Prognostic implications of a bone marrow histopathologic classification system in mycosis fungoides and the Sézary syndrome

Authors

  • Scott J. Graham M.D.,

    1. National Cancer Institute, National Institutes of Health, the Naval Hospital Bethesda, and the Uniformed Services University of Health Sciences, Bethesda, Maryland
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  • Robert W. Sharpe M.D.,

    1. National Cancer Institute, National Institutes of Health, the Naval Hospital Bethesda, and the Uniformed Services University of Health Sciences, Bethesda, Maryland
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  • Seth M. Steinberg Ph.D.,

    1. National Cancer Institute, National Institutes of Health, the Naval Hospital Bethesda, and the Uniformed Services University of Health Sciences, Bethesda, Maryland
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  • James D. Cotelingam M.D.,

    1. National Cancer Institute, National Institutes of Health, the Naval Hospital Bethesda, and the Uniformed Services University of Health Sciences, Bethesda, Maryland
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  • Edward A. Sausville M.D., Ph.D.,

    1. National Cancer Institute, National Institutes of Health, the Naval Hospital Bethesda, and the Uniformed Services University of Health Sciences, Bethesda, Maryland
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  • Francine M. Foss M.D.

    Corresponding author
    1. National Cancer Institute, National Institutes of Health, the Naval Hospital Bethesda, and the Uniformed Services University of Health Sciences, Bethesda, Maryland
    • Section of Medical Oncology, Boston University Medical Center, 88 East Newton Street, Boston, MA 02118
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Abstract

Background. The authors devised a histopathologic classification system for interpreting bone marrow biopsy materials in patients with mycosis fungoides and the Sézary syndrome and correlated histopathologic findings with clinical stage and outcome.

Methods. Bone marrow specimens from 90 consecutively staged patients were examined for lymphoid infiltrates, benign or cytologically atypical lymphoid aggregates, and large or cytologically transformed cells.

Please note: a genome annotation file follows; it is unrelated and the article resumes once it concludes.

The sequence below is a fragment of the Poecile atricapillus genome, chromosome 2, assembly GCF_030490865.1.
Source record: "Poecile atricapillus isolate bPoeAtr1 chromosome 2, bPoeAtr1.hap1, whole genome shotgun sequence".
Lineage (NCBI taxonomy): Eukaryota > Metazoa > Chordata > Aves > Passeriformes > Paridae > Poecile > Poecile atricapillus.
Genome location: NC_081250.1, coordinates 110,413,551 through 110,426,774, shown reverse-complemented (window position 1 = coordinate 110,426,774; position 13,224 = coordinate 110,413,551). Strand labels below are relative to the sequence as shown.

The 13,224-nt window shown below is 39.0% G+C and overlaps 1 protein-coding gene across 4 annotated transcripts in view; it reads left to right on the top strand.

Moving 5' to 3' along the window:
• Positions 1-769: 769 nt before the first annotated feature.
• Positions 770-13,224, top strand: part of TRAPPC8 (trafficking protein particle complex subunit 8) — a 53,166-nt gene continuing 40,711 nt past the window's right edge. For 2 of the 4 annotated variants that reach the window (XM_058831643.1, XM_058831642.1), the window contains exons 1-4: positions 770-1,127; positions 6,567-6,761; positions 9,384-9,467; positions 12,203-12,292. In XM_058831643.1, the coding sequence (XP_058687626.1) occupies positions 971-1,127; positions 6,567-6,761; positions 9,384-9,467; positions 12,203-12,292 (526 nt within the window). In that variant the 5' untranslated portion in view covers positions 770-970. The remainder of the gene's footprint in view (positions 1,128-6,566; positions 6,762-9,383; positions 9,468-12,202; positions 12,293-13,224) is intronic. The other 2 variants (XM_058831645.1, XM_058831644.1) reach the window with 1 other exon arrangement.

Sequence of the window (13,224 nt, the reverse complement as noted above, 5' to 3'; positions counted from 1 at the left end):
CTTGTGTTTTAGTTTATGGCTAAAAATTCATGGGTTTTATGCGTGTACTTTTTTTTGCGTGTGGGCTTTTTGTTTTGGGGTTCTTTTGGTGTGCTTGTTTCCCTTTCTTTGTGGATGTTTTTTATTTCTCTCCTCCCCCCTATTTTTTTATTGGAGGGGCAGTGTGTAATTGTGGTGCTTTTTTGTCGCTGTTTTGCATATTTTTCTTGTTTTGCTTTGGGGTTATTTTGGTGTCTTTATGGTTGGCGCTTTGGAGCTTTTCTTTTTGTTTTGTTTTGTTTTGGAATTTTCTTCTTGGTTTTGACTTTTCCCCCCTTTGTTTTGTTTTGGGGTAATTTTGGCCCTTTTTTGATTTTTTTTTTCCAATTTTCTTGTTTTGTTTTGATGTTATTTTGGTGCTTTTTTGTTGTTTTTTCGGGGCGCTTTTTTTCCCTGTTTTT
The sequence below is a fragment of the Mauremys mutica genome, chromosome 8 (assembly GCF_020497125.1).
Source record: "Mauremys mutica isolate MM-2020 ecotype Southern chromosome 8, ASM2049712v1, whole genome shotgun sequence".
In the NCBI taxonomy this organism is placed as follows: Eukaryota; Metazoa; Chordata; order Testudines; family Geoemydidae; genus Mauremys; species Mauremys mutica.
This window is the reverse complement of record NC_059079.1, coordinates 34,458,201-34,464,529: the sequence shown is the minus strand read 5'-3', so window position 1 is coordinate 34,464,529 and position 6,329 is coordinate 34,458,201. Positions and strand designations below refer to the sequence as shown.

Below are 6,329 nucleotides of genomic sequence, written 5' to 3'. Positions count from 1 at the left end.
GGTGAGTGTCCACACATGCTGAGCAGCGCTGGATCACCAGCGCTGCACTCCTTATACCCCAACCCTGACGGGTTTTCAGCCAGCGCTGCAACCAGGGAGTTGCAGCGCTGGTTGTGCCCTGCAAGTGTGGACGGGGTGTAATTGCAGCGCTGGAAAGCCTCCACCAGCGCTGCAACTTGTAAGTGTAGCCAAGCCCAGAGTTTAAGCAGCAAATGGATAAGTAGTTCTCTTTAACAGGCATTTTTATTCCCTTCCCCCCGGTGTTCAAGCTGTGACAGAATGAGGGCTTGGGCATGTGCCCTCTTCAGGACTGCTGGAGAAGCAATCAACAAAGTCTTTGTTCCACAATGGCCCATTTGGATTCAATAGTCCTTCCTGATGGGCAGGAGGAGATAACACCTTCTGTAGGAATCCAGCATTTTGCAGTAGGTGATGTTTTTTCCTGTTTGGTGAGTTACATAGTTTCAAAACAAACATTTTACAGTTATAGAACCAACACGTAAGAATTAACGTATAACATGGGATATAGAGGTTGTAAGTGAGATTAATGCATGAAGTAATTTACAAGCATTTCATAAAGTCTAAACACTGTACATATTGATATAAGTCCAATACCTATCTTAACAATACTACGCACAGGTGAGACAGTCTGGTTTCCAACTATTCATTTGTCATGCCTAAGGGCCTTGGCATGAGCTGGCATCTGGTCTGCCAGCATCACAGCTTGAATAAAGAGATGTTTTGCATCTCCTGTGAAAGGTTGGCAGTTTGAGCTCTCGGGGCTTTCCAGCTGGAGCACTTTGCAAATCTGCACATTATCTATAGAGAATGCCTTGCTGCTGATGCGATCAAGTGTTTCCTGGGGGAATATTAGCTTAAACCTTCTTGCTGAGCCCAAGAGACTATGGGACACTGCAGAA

Results. Thirty-seven (41%) marrows were involved, two with diffuse lymphomatous infiltrates and 35 with lymphoid aggregates. Twelve of the 35 had lymphoid aggregates consisting of cytologically normal-appearing lymphocytes, and 23 had aggregates composed of cytologically atypical lymphocytes. Eleven patients had greater than 5% large cytologically transformed cells. Patients with infiltrative disease or cytologically atypical aggregates had an inferior survival compared with those with cytologically normal lymphocytes (P2 = 0.0042), and patients with aggregates consisting of cytologically normal lymphocytes had a survival comparable with that of patients with uninvolved marrows (P2 = 0.33). Whereas most patients with cytologically atypical marrows had advanced skin and lymph node involvement, 28% had early skin stage. Bone marrow eosinophilia was noticed in 38% of patients and was not consistently associated with peripheral blood eosinophilia or clinical stage.

Conclusions. These results suggest that patients with cytologically atypical lymphoid aggregates or diffuse lymphomatous infiltration of the marrow have an inferior survival regardless of clinical stage, whereas those with lymphoid aggregates consisting of cytologically normal-appearing lymphocytes have a survival indistinguishable from that of patients without lymphoid aggregates.

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